HOLY BLUTO did I get crucified on the 'D-Day' question
from last column.
Yes, yes, you are right- I dropped the ball and missed
the fact that 'D-Day' is a character from Animal House.
In my defense, I like the movie but probably haven't
seen it for 15 years, so when I was searching for the
answer 'Fortress' came up on two separate sites first.
Anyhoo, thanks to Kory, bmjk, Matt, T Ladd, Daddyjaxx
and anyone else I've missed who wrote in pointing out
also update the question on that page so I (hopefully)
don't get any more mail on it...
In our May 31st column, we had a question asking what
did someone from the crowd yell out that made Eddie
Murphy laugh during the taping of the "Delirious"
movie. An anonymous reader wrote in :
Eddie Murphy's Delirious, the guy in the crowd yells
out "Shut up Bitch", in response to a woman
who just before that hollers "Take it off!".
In our June 12th column, someone asked what movie the
quote "Are you on the pot?" was from. Timothy
Ladd wrote "It stuck with me because I thought
I knew the answer......and then it came to me...or at
least a possibility. George
Seagal asked Matthew Broderick (his son), "Are
you taking the pot?", when he picked him up from
jail in the Cable Guy."
Sounds like that could definitely be it, thanks Tim.
anyone who's seen the movie can never forget it, if
for no other reason than the motorcycle scene you mention.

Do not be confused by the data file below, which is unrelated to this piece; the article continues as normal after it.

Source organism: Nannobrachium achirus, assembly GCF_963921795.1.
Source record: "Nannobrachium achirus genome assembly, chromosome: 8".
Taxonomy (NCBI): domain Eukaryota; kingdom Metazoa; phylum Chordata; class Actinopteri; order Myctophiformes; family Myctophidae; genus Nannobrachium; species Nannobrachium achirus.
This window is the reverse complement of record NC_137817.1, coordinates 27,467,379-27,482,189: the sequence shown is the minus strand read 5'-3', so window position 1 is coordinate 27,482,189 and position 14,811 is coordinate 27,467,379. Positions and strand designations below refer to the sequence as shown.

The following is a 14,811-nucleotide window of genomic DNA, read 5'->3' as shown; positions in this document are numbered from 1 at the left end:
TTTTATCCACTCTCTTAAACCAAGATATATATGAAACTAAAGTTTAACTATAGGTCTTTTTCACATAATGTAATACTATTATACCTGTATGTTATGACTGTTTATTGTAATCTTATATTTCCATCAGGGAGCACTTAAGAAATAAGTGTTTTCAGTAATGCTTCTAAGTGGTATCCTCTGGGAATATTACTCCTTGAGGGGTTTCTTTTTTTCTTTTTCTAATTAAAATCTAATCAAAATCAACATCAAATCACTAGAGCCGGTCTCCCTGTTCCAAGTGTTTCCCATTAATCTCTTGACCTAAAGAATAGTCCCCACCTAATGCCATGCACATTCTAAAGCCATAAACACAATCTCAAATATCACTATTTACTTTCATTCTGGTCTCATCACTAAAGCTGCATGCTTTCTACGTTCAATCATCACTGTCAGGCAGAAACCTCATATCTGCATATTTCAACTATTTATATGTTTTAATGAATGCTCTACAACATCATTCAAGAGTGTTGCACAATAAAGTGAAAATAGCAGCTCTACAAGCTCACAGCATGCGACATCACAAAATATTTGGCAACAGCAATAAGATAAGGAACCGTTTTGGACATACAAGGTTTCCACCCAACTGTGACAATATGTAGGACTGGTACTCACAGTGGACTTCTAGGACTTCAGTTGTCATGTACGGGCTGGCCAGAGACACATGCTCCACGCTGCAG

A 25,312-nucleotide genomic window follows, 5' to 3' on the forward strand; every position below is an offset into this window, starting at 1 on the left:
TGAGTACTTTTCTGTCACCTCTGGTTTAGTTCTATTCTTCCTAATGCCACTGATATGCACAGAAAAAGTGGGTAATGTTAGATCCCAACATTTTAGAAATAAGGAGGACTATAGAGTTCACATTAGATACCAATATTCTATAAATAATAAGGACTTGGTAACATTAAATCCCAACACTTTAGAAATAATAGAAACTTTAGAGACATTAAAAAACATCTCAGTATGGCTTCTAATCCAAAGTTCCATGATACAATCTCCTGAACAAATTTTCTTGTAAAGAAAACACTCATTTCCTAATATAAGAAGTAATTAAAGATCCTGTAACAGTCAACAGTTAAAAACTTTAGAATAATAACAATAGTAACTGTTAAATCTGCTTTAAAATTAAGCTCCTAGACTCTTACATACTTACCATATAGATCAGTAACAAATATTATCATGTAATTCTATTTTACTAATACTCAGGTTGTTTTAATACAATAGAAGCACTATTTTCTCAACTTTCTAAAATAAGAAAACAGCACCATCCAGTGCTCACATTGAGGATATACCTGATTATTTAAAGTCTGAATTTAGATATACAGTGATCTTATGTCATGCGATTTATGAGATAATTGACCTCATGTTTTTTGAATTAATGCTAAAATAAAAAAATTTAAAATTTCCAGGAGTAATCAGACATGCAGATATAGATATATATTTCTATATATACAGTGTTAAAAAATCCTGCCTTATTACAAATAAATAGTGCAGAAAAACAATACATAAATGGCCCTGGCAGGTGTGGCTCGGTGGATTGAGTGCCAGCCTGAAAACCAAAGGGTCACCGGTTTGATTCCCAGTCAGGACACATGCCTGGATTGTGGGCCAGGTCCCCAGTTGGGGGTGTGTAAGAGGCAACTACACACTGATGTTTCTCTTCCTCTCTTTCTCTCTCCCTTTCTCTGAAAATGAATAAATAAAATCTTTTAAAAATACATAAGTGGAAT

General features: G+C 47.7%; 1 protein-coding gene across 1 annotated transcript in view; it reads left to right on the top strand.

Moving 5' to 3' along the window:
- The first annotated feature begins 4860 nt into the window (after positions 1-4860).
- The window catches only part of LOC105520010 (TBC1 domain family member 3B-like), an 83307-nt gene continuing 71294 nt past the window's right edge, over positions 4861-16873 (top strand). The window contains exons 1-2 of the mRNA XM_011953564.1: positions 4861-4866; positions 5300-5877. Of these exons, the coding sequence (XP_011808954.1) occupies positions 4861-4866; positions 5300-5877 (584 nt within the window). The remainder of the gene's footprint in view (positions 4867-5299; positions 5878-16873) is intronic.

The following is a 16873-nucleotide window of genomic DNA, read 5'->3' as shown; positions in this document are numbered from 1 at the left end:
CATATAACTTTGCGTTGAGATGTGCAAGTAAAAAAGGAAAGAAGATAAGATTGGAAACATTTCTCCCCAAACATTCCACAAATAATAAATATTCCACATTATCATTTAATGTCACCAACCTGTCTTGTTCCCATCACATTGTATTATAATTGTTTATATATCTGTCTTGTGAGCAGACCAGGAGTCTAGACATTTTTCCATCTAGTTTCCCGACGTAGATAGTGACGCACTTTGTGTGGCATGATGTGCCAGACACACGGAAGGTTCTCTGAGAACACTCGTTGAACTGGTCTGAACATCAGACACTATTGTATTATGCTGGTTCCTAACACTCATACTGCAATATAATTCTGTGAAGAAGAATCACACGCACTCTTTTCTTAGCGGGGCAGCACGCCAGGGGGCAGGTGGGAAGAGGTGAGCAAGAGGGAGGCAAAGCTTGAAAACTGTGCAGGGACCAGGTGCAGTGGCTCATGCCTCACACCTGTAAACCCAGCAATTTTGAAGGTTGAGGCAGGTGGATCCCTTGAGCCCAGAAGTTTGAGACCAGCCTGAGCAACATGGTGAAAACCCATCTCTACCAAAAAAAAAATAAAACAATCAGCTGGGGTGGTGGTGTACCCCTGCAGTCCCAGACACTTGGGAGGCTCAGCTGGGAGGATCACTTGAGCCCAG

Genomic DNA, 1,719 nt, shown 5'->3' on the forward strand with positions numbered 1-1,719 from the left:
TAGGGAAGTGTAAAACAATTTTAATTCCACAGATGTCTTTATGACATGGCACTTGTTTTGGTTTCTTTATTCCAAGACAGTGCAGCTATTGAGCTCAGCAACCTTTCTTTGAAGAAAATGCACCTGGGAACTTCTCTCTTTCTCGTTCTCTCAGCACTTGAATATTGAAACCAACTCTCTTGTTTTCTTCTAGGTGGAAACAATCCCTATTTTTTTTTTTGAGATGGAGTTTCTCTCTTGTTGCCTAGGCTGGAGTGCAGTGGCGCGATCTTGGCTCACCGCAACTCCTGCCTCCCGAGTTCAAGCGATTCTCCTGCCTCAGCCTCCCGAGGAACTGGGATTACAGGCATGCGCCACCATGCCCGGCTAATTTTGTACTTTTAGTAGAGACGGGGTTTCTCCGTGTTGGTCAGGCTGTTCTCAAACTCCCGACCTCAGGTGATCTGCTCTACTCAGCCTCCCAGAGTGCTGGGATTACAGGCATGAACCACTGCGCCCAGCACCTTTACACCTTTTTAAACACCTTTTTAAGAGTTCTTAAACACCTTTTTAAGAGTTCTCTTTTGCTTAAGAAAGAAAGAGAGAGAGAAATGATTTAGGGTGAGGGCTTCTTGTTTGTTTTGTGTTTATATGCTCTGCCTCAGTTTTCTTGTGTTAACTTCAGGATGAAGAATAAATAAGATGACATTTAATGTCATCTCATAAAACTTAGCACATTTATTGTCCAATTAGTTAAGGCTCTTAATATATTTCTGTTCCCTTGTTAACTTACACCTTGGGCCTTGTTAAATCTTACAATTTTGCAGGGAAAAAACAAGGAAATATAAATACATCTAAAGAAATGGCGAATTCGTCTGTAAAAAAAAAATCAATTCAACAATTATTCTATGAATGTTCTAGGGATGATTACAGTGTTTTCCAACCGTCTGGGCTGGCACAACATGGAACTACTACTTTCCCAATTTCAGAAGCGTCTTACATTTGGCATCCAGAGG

1921's "The Kid" has definitely
got to be one of the earliest, and is at least the earliest
well-known dream sequence. In researching your question,
I learned the Chaplin actually married the angel from
the dream sequence of the movie a few years later.
the earliest movie I could find to predate Chaplin's
work was a British horror short from 1911 called "Jones'
Nightmare". The description on IMDB is "A
man has a nightmare of being chased by demons and a
giant lobster and then being shot to the Moon."-
the same kind of dreams I get after eating pizza before
going to sleep. I haven't seen this movie but it may
be a safe guess to say this fulfills both your requirements-
although you wouldn't actually hear panting (maybe a
Gasp Gasp title card), we probably do see poor Jones
wake up at the end.
there may be an earlier dream and/or nightmare sequence
somewhere, but not one I could find.
WWI- 666 entries
Vietnam War- 60 entries under "Vietnam War",